In 1997, Brazilian soccer player Roberto Carlos scored on a free kick that first went right, then curved sharply to leftwards in what looked like a physics-defying fluke. We've finally discovered the physics equation that shows it was no fluke.
The amazing goal, which left French goalkeeper Fabien Barthez too stunned to react, was scored during a friendly match in the run-up to the 1998 World Cup. A group of French scientists, perhaps desperate to prove that at least the laws of physics aren't actively rooting against their national team, were able to figure out the trajectory of the ball and, with it, an equation to describe its unusual path.
It all comes down to the fact that, when a sphere spins, its trajectory is a spiral. Usually, gravity and the relatively short distance the ball travels covers up this spiral trajectory, but Carlos was 115 feet away and kicked the ball hard enough to reveal its true spiral-like path. As you can see in the diagram up top, the ball would have kept spiraling if gravity (and the netting) hadn't gotten in the way.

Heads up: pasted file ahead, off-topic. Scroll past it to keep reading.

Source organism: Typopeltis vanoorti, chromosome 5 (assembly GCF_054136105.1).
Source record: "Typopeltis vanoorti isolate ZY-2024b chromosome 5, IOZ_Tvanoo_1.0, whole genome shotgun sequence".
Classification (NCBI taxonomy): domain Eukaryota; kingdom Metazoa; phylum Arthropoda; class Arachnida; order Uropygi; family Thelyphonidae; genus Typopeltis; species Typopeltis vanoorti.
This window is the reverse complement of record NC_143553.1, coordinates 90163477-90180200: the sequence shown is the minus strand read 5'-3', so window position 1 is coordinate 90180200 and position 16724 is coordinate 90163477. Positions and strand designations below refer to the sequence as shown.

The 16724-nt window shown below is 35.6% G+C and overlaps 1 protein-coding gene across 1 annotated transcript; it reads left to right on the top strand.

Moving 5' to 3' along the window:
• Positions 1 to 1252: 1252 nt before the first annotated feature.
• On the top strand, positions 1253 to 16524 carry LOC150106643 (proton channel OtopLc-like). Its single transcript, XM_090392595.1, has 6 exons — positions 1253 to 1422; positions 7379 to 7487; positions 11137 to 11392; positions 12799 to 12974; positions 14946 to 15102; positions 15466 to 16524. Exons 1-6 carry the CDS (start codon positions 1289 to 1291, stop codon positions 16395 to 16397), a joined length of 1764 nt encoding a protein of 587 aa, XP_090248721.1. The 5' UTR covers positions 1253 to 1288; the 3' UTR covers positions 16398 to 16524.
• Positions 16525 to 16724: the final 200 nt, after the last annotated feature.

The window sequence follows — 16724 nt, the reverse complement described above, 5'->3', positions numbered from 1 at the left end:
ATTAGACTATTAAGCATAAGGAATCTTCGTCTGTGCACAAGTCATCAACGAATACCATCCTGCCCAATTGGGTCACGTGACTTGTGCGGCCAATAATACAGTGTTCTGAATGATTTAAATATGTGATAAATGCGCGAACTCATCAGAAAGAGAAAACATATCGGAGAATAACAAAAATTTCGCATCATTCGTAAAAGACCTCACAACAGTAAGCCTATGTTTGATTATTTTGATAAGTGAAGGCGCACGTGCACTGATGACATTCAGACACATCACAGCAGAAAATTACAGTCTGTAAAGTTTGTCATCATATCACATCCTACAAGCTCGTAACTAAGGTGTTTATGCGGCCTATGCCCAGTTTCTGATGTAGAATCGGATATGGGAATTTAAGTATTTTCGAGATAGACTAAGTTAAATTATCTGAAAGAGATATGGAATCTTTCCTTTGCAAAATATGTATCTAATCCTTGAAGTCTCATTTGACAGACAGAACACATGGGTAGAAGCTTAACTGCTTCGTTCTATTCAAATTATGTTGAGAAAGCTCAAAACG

This means that anyone can perfect this spiral trajectory if they're able to hit the ball far enough and with sufficient force, which might explain why Carlos has pulled off this supposed once-in-a-lifetime fluke so often.
I played fullback in college. (I call it playing. Others refer to it as my foray into comedy.) My friend Dave had a banana kick that was wicked. (You more or less slice through the ball using the outside edge of your foot causing the ball to slice away from that foot. You use the inside to go slice the other way.) It always amazed me what some of the strikers could do with a ball, particularly on set plays.